John Redwood is indignant about the EU’s plans to, in his words: take control over all the main ports in the EU, establishing by direct EU regulation their right to determine how they are run and how they charge; and especially, again in his words: the EU’s wish to regulate the 47 largest ports in the UK.
In his article Redwood links to a Committee hearing held yesterday and it is worth looking at the list of attendees which include those who would have us believe that when they speak, they speak with the authority of knowledge – which sadly is obviously not the case; exemplified by the title of Redwood’s article.
Let us go back to basics for the uninitiated (in respect of those that attended the aforementioned committee meeting, it includes them) and look at competences. Transport in all its forms is listed as a shared competence in the Treaty on the Functioning of the European Union (TFEU). A shared competence means that both the EU and Member States may adopt legally binding acts in the area concerned, but Member State can only do so where the EU has not exercised its competence. In effect what this means is that once the EU has legislated on a particular subject, that subject becomes what is known as an ‘occupied field’ and Member States are barred from further legislation of their own – unless that is they have cleared it with Brussels.
Transport covers all such forms, be they air, land, sea, inland waterways, or road – and the EU exercised its competence on matters transport back in 1996. As I wrote on 29th April, this year:
TEN-T guidelines were initially adopted on 23 July 1996, with Decision No 1692/96/EC of the European Parliament and of the Council on Community guidelines for the development of the trans-European transport network (TEN-T). In April 2004, the European Parliament and the Council adopted Decision No 884/2004/EC (added to the list by Decision No 884/2004/EC), amending Decision No 1692/96/EC on Community guidelines for the development of the trans-European transport network. The April 2004 revision was a more fundamental change to TEN-T policies, intended to accommodate EU enlargement and consequent changes in traffic flows.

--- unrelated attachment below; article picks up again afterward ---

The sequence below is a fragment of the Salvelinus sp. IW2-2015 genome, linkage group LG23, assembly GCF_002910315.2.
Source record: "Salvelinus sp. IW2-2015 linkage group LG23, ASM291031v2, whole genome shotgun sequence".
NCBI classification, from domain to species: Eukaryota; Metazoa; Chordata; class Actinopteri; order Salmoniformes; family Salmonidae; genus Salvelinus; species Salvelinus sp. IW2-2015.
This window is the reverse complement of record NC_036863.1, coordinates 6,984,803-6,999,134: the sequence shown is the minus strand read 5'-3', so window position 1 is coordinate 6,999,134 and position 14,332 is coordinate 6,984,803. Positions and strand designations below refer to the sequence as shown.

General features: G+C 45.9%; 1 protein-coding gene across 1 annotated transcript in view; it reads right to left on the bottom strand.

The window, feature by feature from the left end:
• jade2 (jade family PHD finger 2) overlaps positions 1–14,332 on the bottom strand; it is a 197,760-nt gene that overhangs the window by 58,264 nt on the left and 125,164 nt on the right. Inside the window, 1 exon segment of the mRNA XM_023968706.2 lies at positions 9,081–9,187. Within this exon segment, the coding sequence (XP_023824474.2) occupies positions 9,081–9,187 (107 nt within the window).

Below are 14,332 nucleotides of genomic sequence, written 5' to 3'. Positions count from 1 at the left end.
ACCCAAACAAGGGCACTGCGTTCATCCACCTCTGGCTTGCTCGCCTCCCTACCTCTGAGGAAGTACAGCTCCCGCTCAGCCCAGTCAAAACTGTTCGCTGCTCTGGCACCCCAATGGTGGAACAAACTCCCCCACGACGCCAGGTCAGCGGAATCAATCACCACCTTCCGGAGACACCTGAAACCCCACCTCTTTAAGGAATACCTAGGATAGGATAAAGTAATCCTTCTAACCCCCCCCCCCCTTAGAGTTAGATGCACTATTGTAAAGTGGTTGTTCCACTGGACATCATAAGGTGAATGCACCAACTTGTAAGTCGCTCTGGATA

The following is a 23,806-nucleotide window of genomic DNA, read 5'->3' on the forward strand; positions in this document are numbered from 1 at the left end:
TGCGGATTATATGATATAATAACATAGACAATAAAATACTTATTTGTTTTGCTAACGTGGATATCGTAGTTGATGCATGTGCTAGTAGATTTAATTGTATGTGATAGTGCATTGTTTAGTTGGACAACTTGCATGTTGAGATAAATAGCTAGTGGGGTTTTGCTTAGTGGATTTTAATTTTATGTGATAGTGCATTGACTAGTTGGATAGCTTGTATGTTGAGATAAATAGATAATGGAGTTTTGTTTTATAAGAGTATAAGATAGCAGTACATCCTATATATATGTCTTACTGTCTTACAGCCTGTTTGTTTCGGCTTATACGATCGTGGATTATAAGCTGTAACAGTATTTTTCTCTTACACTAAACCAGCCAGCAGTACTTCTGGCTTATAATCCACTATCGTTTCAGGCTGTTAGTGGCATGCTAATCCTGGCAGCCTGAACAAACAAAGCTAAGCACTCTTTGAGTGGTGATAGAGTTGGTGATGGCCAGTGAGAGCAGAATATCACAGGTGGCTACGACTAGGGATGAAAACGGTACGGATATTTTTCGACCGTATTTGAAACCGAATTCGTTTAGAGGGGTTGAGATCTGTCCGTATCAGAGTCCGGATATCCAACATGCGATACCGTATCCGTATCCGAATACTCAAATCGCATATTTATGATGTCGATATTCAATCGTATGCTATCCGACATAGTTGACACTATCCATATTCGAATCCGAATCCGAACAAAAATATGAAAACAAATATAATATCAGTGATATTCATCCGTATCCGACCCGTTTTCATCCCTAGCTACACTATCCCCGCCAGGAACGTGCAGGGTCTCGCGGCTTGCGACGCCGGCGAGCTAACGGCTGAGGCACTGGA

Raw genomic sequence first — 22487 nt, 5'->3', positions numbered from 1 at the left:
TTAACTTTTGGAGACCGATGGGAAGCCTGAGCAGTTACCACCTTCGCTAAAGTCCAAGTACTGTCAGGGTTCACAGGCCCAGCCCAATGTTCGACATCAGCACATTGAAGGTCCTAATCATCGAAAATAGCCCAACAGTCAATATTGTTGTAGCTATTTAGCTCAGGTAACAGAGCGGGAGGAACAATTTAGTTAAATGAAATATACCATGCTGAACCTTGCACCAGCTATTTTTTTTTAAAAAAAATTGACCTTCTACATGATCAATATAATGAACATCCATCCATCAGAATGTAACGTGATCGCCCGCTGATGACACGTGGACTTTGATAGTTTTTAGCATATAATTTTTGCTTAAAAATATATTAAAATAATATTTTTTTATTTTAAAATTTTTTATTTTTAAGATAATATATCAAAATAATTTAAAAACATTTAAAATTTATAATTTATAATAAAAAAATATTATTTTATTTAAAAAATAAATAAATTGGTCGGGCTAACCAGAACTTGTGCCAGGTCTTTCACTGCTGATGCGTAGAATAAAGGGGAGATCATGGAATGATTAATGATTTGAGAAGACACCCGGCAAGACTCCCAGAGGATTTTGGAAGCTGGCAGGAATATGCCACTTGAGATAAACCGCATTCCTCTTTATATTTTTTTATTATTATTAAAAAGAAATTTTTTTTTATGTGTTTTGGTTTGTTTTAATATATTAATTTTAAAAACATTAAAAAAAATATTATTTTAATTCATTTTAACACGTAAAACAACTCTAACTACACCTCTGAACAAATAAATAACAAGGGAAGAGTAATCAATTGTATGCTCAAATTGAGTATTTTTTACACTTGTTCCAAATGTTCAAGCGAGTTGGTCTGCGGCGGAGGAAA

For the avoidance of doubt that means the UK accepted the proposals and thus becomes bound to implement them.
If we look at Decision 1692/96/EC setting up the Trans European Network – Transport (TEN-T) we find that the objective is to integrate land, sea and air transport infrastructure networks throughout the Community (Article 2.1); so one has to ask how is this latest move by the EU a further power grab? The right to legislate on any form of transport was assumed by the EU on 23rd July 1996.
On the 29th April this year the EU issued a brochure: Ports 2030 Gateways for the Trans European Transport Network and from the Introduction by Siim Kallas we learn of the need to: establish a clear European legislative environment to guarantee equal conditions for competition and legal certainty.
Even back in 2007 The European Commission produced a Communication on Freight Transport Logistics which from the Introduction informs us that: Freight Transport Logistics focuses on the planning, organisation, management,
control and execution of freight transport operations in the supply chain.
Only this year, in March, the United Nations Economic Council – Europe (UNECE) issued a document about the Working Party on Intermodal Transport and Logistics (Wp.24) for a UNECE Workshop held in Brussels on 12 and 113th June this year.
Admittedly the foregoing provides only a very brief background to that of which Redwood complains; but if I can unearth this little in a few minutes, one can only ask what he and the remainder of the good, great and powerful have been doing? I might also suggest that instead of wasting time arguing about Points of Order, they could well have admitted that there is sod all they do can do about the matter; packed up and all had an early day.
Update: The following comment has been left on JOhn Redwood’s article:
Your article is utter tosh! It is NOT a power grab – they already have the competence to do all they want.
In 1996 you were in the HoC so what did you do to attempt to negate Decision 1692/96/EC, agreed by your Leader at the time?
Where were you in 2007 when the Communication on Freight Transport Logistics was published from which the Introduction informs us that: Freight Transport Logistics focuses on the planning, organisation, management, control and execution of freight transport operations in the supply chain.
Under Representative Democracy you want the right to take decisions on our behalf but also reserve the right to act as your conscience dictates.
Just why should we rely on those who so obviously know nothing about that on which they pontificate?